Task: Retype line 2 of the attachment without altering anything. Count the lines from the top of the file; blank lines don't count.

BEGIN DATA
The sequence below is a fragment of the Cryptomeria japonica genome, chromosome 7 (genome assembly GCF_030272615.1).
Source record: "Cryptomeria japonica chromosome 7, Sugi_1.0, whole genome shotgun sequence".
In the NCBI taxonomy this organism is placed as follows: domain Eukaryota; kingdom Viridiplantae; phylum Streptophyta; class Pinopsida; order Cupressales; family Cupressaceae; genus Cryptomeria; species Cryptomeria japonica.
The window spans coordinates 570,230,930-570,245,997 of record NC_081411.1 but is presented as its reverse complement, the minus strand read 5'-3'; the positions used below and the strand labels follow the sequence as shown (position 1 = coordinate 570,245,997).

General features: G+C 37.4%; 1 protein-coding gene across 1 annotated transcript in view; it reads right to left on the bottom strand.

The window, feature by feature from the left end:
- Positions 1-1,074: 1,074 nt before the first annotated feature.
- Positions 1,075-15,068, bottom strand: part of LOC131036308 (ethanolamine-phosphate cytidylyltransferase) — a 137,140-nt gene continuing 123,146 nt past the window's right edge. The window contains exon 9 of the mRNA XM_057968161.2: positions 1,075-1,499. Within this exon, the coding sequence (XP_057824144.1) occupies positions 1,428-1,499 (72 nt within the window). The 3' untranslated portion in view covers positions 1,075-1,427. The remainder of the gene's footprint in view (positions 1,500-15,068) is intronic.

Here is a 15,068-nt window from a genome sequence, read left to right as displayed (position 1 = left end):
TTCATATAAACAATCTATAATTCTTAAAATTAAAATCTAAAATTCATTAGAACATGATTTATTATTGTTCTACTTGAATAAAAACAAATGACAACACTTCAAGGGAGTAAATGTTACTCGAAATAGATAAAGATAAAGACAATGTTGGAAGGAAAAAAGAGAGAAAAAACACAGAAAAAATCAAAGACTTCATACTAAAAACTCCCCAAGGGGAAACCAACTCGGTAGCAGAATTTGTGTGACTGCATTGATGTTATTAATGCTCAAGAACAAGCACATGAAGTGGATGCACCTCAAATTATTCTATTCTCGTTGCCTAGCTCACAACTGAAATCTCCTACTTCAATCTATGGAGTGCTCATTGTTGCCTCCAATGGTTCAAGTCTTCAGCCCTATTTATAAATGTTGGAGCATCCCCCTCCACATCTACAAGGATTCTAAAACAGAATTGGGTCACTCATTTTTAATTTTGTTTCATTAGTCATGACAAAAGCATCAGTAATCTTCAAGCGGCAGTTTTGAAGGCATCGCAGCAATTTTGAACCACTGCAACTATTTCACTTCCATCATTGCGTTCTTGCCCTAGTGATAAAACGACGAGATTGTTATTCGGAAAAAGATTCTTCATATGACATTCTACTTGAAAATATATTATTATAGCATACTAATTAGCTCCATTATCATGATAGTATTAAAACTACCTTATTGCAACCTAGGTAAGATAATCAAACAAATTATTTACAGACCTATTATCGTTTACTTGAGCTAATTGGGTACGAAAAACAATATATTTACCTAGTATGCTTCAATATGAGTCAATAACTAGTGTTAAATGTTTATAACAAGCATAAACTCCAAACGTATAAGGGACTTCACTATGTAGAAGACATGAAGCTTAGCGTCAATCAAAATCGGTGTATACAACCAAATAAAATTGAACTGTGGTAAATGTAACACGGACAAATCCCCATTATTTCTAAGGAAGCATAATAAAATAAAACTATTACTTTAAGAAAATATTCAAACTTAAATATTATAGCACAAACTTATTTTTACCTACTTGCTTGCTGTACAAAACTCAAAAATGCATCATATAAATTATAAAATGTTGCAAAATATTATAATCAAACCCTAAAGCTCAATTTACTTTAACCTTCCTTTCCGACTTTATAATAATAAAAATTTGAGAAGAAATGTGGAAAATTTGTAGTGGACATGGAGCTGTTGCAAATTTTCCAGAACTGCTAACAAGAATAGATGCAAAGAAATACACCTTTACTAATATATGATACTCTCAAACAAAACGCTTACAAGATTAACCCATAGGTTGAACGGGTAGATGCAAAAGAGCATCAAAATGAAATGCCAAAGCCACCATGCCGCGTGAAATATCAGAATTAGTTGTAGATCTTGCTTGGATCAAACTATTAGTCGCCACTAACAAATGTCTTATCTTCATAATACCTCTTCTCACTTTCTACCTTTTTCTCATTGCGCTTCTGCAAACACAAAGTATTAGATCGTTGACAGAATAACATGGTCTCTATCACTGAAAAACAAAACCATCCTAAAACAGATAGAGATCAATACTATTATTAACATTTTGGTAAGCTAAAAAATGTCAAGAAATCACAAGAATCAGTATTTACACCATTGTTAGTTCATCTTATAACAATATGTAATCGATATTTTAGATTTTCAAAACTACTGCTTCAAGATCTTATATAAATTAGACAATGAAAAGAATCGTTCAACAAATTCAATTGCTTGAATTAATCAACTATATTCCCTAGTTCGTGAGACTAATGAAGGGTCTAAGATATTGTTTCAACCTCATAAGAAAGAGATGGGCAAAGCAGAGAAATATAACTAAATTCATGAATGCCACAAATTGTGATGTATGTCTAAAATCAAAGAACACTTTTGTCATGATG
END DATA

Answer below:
Source record: "Cryptomeria japonica chromosome 7, Sugi_1.0, whole genome shotgun sequence".